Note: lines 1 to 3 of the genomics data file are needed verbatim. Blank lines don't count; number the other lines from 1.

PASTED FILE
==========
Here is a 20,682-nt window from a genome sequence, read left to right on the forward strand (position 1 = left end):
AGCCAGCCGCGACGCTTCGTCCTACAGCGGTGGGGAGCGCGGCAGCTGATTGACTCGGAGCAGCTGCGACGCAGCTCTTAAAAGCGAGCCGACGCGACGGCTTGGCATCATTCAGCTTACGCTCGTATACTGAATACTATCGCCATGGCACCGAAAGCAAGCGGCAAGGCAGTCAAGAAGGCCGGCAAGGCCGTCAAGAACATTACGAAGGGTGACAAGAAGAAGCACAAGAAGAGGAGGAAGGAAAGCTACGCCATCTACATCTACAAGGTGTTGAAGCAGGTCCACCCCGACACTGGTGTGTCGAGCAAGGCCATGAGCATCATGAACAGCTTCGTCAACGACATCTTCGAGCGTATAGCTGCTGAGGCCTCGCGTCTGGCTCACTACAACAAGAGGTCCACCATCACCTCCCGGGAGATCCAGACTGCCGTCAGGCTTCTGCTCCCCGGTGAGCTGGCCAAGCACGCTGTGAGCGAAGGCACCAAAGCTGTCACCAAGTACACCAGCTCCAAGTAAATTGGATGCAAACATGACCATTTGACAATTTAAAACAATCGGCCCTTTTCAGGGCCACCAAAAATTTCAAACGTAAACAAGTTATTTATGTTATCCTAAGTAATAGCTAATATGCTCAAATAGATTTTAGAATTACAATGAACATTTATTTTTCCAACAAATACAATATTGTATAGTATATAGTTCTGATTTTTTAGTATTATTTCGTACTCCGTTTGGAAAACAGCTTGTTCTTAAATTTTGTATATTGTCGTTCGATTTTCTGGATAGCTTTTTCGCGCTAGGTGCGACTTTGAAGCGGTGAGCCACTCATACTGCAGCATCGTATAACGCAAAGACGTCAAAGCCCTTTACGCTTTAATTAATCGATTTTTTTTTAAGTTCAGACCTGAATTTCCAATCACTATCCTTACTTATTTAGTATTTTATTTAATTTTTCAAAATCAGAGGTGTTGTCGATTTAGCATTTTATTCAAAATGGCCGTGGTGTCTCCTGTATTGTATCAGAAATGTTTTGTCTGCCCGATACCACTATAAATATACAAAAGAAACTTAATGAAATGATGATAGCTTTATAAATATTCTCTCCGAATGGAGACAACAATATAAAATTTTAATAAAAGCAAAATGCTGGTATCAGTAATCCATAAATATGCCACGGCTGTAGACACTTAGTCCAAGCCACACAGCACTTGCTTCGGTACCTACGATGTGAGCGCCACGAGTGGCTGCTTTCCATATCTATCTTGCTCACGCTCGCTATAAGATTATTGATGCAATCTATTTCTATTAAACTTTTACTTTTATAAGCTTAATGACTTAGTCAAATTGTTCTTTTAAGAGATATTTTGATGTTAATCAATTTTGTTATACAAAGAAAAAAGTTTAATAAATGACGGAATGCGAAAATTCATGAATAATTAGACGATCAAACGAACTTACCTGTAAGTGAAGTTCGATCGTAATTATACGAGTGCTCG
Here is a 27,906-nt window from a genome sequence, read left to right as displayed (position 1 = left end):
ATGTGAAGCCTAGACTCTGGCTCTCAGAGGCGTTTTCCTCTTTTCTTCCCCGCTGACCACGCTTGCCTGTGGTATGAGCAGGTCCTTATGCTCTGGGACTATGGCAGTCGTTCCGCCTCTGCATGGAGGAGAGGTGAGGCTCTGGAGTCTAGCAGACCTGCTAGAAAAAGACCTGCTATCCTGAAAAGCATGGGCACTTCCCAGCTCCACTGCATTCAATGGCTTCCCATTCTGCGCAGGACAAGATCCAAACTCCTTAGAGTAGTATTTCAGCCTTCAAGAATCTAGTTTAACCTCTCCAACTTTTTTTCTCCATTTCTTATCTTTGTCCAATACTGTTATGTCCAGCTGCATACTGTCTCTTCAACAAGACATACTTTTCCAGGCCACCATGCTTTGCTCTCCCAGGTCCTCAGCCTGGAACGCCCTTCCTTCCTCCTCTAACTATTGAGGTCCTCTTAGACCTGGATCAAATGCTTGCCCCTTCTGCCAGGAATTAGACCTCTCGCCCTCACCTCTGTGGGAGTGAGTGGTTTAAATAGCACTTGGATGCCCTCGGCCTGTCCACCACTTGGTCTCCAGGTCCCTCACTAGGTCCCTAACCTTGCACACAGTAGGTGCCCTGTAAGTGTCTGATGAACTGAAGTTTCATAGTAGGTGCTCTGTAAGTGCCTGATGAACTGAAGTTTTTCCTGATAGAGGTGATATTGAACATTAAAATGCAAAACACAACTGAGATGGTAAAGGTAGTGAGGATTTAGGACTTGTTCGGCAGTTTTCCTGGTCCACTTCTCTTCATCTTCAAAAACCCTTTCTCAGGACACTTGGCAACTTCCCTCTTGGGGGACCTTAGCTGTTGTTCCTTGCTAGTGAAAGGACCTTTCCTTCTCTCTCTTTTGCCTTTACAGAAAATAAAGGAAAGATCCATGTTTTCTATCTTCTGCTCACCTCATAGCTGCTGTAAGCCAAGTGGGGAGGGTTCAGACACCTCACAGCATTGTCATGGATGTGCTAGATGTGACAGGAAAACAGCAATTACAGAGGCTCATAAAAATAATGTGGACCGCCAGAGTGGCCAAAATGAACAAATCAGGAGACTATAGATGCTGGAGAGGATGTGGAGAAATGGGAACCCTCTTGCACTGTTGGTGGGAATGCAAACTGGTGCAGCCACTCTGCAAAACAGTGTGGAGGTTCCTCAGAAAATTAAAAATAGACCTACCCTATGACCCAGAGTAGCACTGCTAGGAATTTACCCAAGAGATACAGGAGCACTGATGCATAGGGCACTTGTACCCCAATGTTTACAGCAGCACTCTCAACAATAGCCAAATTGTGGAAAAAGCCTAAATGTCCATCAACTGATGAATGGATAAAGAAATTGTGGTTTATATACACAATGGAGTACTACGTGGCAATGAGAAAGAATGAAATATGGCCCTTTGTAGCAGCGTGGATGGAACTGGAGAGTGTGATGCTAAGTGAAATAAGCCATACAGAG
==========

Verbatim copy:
Here is a 20,682-nt window from a genome sequence, read left to right on the forward strand (position 1 = left end):
AGCCAGCCGCGACGCTTCGTCCTACAGCGGTGGGGAGCGCGGCAGCTGATTGACTCGGAGCAGCTGCGACGCAGCTCTTAAAAGCGAGCCGACGCGACGGCTTGGCATCATTCAGCTTACGCTCGTATACTGAATACTATCGCCATGGCACCGAAAGCAAGCGGCAAGGCAGTCAAGAAGGCCGGCAAGGCCGTCAAGAACATTACGAAGGGTGACAAGAAGAAGCACAAGAAGAGGAGGAAGGAAAGCTACGCCATCTACATCTACAAGGTGTTGAAGCAGGTCCACCCCGACACTGGTGTGTCGAGCAAGGCCATGAGCATCATGAACAGCTTCGTCAACGACATCTTCGAGCGTATAGCTGCTGAGGCCTCGCGTCTGGCTCACTACAACAAGAGGTCCACCATCACCTCCCGGGAGATCCAGACTGCCGTCAGGCTTCTGCTCCCCGGTGAGCTGGCCAAGCACGCTGTGAGCGAAGGCACCAAAGCTGTCACCAAGTACACCAGCTCCAAGTAAATTGGATGCAAACATGACCATTTGACAATTTAAAACAATCGGCCCTTTTCAGGGCCACCAAAAATTTCAAACGTAAACAAGTTATTTATGTTATCCTAAGTAATAGCTAATATGCTCAAATAGATTTTAGAATTACAATGAACATTTATTTTTCCAACAAATACAATATTGTATAGTATATAGTTCTGATTTTTTAGTATTATTTCGTACTCCGTTTGGAAAACAGCTTGTTCTTAAATTTTGTATATTGTCGTTCGATTTTCTGGATAGCTTTTTCGCGCTAGGTGCGACTTTGAAGCGGTGAGCCACTCATACTGCAGCATCGTATAACGCAAAGACGTCAAAGCCCTTTACGCTTTAATTAATCGATTTTTTTTTAAGTTCAGACCTGAATTTCCAATCACTATCCTTACTTATTTAGTATTTTATTTAATTTTTCAAAATCAGAGGTGTTGTCGATTTAGCATTTTATTCAAAATGGCCGTGGTGTCTCCTGTATTGTATCAGAAATGTTTTGTCTGCCCGATACCACTATAAATATACAAAAGAAACTTAATGAAATGATGATAGCTTTATAAATATTCTCTCCGAATGGAGACAACAATATAAAATTTTAATAAAAGCAAAATGCTGGTATCAGTAATCCATAAATATGCCACGGCTGTAGACACTTAGTCCAAGCCACACAGCACTTGCTTCGGTACCTACGATGTGAGCGCCACGAGTGGCTGCTTTCCATATCTATCTTGCTCACGCTCGCTATAAGATTATTGATGCAATCTATTTCTATTAAACTTTTACTTTTATAAGCTTAATGACTTAGTCAAATTGTTCTTTTAAGAGATATTTTGATGTTAATCAATTTTGTTATACAAAGAAAAAAGTTTAATAAATGACGGAATGCGAAAATTCATGAATAATTAGACGATCAAACGAACTTACCTGTAAGTGAAGTTCGATCGTAATTATACGAGTGCTCG
Here is a 27,906-nt window from a genome sequence, read left to right as displayed (position 1 = left end):